NATICK, Mass. — Wal-Mart Stores' ballyhooed rollbacks may not have gotten the response from consumers that the company wanted, but they sure captured the attention of competitors.
BJ's Wholesale Club here cited “an intense level of price competition” from discounters and conventional supermarkets — Wal-Mart in particular — for sparking price investments of its own during the second quarter, leading to margins and profits coming in considerably below expectations last week.
Laura Sen, BJ's chief executive officer, told analysts in a conference call that the wholesale club was prompted to respond to aggressive temporary price reductions by Wal-Mart near the end of May. The response to Wal-Mart alone was estimated to have shaved 3 cents per share off quarterly net earnings, officials said — or about half the 6-cent difference between analyst expectations and reported results. The quarter ended July 31.
“I would say that [Wal-Mart's] price rollbacks really started intensifying at the end of May, and the beginning of June,” Sen said. Clearly, I think the kinds of items we saw being highly promoted at Wal-Mart were the kind of trip-driving items that we rely on to establish and maintain our value proposition. And so we decided to respond. I think we all agreed it was the right thing to do, [but] it was painful.”
Wal-Mart officials last week said its rollbacks did not get the customer response the company had anticipated (see Page 1), and that it had reduced their intensity. Sen acknowledged that competition with Wal-Mart had subsided, but that conventional supermarkets are keeping up pressure on perishables.
BJ's reputation for providing its members with superior pricing to alternatives means getting swept up in hot price competition from time to time, said Chuck Cerankosky, an analyst for North Coast Research, Cleveland. This, he said, is prompted by continued — and perhaps worsening — economic strain on consumers.
“What the member of a wholesale club wants to see is that overt difference between the price the conventional channels are offering on their shelf compared to what you have in the wholesale club, and BJ's felt there was a need to keep those spreads large and visible,” Cerankosky told SN. “The comps were decent, but their pricing decisions did have an impact on profitability, and it looks like that could be the case for the remainder of the fiscal year at BJ's.”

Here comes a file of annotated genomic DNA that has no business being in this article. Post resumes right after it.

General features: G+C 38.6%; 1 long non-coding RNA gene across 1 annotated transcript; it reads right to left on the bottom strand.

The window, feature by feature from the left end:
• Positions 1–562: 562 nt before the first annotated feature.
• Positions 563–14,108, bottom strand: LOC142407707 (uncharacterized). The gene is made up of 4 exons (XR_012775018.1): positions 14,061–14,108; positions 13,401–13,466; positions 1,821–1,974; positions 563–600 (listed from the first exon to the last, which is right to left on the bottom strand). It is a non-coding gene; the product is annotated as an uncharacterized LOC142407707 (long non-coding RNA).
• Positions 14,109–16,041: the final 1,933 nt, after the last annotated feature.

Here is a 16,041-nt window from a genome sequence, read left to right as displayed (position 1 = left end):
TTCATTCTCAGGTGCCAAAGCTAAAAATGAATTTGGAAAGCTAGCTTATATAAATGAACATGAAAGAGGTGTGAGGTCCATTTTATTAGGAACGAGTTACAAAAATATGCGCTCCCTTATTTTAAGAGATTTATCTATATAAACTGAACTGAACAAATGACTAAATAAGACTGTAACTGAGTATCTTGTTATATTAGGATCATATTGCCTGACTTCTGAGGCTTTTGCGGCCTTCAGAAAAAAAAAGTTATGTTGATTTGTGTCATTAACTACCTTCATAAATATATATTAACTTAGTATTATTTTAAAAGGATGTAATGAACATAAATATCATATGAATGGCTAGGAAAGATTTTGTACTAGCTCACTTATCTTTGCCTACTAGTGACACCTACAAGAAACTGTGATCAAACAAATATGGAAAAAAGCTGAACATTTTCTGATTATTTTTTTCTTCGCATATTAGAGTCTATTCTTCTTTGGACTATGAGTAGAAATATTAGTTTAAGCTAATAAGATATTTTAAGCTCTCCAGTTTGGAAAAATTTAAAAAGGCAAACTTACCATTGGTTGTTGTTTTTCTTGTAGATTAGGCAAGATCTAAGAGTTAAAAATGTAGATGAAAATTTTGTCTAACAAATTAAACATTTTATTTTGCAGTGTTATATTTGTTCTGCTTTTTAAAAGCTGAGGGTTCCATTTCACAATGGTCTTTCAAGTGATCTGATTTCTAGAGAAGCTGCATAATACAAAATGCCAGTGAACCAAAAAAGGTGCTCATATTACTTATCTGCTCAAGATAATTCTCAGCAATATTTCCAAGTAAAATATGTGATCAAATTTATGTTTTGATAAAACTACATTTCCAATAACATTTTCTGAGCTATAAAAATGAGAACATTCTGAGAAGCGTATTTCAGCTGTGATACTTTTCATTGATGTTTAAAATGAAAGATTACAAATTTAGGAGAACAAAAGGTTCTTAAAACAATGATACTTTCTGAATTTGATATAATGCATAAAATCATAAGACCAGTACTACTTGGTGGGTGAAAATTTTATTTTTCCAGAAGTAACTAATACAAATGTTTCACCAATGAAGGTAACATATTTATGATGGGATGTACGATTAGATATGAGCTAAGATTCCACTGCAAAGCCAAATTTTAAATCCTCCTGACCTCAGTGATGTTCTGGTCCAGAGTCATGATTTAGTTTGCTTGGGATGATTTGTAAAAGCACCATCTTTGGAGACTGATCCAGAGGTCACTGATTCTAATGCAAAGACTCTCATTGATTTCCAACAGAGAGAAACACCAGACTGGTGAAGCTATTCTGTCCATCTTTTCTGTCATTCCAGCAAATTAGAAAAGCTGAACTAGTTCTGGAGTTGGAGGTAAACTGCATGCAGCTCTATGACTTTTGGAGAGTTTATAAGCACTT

The retailer also last week adjusted its forecast for sales and earnings in the fiscal year, saying earnings would likely come in at $2.40 to $2.50 per share, down from a May forecast of $2.58 to $2.68. Sales growth was adjusted downward from 8% to 10% vs. earlier expectations of 9.2% to 11% growth.
“There is no question that in Q1, we thought that the economy was improving. Everything in our sales would have indicated that, and our plans for this year were based on that assumption,” Sen said. “But Q2 gave us a very different feeling about the consumer's mindset, the consumer's confidence, the consumer's willingness to spend on discretionary items. Even with our narrow mix, we see the top items growing disproportionately with the rest of items, which tells me [consumers] are very disciplined about spending.”
BJ's said it planned to open nine new clubs before the end of its fiscal year in January, including three under its new 85,000-square-foot prototype. Sen said the smaller store — which debuted this spring in Quincy, Mass. — was “a promising new growth vehicle for us.” BJ's other new stores will be around 120,000 square feet.
Sen did not comment on questions about discussions with investor Leonard Green & Partners, who in a filing last month disclosed a 9.5% ownership stake and raised the possibility of engineering a leveraged buyout.
Quarterly net income of $35.8 million, or 67 cents a share, improved by 1.7%, but was below analyst expectations of 73 cents. Sales of $2.7 billion improved by 8.6% with comparable sales excluding gasoline improving by 2.9%.
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